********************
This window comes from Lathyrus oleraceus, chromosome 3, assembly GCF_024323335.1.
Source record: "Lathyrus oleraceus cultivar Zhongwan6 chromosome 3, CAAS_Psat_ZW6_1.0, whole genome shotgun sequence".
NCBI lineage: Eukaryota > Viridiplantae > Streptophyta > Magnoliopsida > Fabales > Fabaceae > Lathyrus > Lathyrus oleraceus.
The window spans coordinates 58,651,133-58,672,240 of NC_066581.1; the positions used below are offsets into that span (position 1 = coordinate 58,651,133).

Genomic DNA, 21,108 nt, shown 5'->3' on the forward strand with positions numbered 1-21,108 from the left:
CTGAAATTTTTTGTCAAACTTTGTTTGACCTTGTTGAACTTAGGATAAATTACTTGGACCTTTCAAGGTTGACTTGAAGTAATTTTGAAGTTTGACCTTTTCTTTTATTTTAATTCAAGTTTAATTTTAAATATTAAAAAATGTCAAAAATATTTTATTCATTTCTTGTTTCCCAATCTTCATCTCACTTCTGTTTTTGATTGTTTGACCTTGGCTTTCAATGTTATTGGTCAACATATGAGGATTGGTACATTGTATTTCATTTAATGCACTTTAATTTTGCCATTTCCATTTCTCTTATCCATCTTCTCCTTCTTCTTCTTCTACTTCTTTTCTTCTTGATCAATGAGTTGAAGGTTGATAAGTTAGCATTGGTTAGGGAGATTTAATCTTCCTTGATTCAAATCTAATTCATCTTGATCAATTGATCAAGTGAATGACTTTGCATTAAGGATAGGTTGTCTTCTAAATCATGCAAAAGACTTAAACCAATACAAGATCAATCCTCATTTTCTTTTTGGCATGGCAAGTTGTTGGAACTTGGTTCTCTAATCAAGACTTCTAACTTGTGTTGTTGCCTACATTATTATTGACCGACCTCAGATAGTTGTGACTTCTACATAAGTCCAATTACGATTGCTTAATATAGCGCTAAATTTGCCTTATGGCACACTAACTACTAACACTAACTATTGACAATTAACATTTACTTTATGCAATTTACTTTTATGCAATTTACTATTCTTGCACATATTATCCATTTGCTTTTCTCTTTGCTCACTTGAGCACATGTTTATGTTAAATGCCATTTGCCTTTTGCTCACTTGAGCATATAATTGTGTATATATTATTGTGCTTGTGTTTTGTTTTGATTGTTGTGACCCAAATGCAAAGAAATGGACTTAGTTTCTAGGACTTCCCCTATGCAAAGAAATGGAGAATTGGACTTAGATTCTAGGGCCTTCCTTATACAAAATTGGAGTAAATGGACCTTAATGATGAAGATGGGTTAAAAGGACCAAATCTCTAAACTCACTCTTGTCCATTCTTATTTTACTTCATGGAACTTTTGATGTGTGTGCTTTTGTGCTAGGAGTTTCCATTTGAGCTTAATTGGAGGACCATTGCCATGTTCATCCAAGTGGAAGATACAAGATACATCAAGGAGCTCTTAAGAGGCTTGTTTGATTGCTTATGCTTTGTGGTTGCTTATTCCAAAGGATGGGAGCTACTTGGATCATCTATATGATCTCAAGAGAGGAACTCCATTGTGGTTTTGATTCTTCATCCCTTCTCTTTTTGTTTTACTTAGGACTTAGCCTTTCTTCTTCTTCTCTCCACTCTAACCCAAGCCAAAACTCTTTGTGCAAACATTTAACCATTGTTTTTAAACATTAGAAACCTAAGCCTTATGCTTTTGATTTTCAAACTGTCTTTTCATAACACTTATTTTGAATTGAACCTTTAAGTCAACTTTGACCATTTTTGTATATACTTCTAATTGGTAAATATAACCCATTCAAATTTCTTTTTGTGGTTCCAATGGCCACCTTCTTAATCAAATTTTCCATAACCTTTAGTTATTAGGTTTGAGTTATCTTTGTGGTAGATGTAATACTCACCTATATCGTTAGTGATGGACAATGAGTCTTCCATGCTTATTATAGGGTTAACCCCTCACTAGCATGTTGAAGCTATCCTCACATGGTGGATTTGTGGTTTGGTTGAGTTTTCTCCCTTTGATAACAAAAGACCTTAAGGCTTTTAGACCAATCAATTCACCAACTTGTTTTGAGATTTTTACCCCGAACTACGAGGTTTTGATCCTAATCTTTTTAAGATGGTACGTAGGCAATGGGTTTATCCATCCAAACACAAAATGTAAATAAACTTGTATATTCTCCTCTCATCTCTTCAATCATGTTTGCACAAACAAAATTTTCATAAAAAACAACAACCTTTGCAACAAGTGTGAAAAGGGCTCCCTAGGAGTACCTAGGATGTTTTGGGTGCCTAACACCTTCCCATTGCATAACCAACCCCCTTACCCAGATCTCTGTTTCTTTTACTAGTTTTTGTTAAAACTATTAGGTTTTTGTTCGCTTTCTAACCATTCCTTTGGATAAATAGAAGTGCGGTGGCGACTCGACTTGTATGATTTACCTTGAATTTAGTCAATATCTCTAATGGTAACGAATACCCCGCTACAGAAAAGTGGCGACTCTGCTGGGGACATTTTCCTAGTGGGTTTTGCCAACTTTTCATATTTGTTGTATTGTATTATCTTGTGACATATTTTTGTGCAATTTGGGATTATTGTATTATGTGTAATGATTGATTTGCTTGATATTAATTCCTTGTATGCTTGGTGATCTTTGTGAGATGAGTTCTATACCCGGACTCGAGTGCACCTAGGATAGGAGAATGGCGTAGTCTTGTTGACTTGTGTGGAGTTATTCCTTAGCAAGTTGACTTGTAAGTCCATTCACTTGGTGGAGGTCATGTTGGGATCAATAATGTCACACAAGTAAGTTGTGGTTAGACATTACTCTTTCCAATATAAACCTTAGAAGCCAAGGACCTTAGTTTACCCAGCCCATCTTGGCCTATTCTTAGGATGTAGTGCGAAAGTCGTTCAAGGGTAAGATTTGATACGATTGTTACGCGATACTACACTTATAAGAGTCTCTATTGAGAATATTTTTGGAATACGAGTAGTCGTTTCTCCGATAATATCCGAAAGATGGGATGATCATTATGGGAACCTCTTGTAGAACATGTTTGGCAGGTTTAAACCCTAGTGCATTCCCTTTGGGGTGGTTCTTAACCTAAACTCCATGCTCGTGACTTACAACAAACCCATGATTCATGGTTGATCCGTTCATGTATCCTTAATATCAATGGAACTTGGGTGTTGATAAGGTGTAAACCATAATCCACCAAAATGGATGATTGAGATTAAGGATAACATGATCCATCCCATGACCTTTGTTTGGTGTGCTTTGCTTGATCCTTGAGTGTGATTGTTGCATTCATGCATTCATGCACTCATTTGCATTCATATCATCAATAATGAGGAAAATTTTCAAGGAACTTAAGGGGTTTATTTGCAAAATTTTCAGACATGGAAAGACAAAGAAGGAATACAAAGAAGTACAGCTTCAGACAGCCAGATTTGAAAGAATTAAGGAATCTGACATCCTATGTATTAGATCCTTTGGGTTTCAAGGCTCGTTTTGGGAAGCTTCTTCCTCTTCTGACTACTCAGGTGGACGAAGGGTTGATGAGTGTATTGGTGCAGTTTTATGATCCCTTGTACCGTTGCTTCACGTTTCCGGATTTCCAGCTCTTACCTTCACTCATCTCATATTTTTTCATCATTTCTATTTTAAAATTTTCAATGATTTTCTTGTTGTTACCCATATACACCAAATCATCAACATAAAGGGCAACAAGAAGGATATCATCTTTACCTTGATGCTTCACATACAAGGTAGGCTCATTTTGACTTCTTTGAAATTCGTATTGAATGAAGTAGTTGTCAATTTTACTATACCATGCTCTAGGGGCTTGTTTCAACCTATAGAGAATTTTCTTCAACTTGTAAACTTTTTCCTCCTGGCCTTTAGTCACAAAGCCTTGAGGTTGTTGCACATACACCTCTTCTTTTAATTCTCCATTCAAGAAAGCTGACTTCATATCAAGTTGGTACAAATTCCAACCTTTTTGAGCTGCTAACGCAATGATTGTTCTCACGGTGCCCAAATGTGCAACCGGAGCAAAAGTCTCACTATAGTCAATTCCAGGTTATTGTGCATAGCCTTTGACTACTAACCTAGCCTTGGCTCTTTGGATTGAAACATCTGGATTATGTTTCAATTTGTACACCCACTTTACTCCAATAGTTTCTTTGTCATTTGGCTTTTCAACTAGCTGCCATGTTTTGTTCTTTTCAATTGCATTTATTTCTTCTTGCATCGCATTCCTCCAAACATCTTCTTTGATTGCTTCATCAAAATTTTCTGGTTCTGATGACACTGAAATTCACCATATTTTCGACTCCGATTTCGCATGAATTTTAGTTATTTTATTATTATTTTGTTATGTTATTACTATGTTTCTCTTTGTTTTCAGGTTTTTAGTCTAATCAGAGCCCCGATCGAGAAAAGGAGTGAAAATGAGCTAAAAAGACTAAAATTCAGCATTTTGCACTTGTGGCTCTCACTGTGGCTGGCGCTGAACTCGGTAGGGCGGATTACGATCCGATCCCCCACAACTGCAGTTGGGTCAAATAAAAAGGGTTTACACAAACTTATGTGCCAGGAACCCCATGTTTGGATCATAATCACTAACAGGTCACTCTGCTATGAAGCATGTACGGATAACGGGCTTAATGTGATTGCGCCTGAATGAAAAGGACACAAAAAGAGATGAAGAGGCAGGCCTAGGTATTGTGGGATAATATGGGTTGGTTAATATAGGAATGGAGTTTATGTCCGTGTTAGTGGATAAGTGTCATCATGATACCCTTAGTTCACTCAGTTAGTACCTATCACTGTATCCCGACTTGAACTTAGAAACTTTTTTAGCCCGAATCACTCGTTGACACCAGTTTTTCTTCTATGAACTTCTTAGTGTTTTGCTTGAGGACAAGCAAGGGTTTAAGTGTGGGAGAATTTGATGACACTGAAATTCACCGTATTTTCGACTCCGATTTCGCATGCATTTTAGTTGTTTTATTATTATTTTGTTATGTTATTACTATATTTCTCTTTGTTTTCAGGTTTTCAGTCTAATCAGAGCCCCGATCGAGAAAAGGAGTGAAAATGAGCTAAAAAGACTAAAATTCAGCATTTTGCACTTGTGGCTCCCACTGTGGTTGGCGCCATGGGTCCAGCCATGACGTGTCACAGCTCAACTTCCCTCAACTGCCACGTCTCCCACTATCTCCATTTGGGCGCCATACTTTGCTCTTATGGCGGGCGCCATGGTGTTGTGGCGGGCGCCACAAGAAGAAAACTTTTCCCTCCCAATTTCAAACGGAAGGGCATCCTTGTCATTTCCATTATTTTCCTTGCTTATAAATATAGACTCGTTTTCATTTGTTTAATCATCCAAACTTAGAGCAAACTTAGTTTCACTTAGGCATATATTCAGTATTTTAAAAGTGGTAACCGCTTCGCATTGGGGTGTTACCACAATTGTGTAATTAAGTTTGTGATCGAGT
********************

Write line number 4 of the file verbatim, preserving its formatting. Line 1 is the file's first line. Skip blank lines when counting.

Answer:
The window spans coordinates 58,651,133-58,672,240 of NC_066581.1; the positions used below are offsets into that span (position 1 = coordinate 58,651,133).